President Obama has ordered for the country’s intelligence agencies to review cyberattacks and foreign intervention in the 2016 presidential election. The report will be delivered to national security personnel and lawmakers before January 20, according to Homeland Security Adviser Lisa Monaco.
"The president has directed the intelligence community to conduct a full review of what happened during the 2016 election process ... and to capture lessons learned from that and to report to a range of stakeholders, to include the Congress," Monaco said during an event hosted by The Christian Science Monitor.
Back in October, the Department of Homeland Security and Director of National Intelligence on Election Security released a joint statement that said the U.S. Intelligence community was “confident that the Russian Government directed the recent compromises of e-mails from U.S. persons and institutions, including from U.S. political organizations.” This includes hacks of Hillary Clinton’s campaign chairman John Podesta and the Democratic National Committee.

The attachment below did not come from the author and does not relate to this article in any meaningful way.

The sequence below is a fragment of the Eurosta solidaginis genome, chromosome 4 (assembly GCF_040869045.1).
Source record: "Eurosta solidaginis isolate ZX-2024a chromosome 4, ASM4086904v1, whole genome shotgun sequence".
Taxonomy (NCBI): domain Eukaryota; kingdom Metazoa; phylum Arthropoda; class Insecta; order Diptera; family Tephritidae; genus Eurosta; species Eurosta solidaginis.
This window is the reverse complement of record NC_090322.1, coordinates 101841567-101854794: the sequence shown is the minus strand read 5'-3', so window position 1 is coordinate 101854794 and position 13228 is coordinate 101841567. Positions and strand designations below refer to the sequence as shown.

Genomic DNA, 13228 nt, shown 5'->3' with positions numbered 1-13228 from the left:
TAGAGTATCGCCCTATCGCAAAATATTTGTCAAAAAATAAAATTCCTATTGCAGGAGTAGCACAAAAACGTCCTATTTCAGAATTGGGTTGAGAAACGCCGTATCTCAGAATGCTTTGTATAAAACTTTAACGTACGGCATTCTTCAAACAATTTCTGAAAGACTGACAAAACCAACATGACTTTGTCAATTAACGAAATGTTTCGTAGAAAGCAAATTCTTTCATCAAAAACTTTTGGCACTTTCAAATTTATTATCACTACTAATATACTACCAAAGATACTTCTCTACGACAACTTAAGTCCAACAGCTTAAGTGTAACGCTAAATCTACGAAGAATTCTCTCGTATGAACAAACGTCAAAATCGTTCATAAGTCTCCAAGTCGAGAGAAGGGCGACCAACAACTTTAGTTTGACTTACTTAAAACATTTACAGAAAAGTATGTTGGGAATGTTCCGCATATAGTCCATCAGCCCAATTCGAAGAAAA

Although foreign intervention in elections is not a novel occurrence, Monaco stated that “a new threshold” may have been crossed.
"It is incumbent upon us to take stock of that, to review, to conduct some after action, to understand what this means, what has happened and to impart those lessons learned," she said at the event, "and that's what we're going to go about doing."
Monaco cited that the Chinese hacking of the Obama and McCain campaigns in 2008 should provide context to the events in 2016.
President-elect Trump has been dismissive of the idea that Russia was involved in the intervention. In the first presidential debate when talking about the DNC hack, Trump said that it could be Russia, but then noted that "it could also be China, could also be lots of other people. It also could be somebody sitting on the bed that weighs 400 pounds, OK?"
This comes just days after another report was released about the Congressional Republican gearing up to launch a full investigation into “into Russia’s alleged meddling in the U.S. elections and its potential cyberthreats to the military.”
In a White House press briefing, Deputy Press Secretary Eric Schultz detailed the plan.
"[It’s] a review to look at malicious cyberactivity timed to our presidential election cycle,” he said, adding that the report would be made as open to the public as possible, but due to some national security concerns may be kept classified.
The report is not meant to undermine the integrity of the election results, but to gather information in order to bolster cybersecurity.
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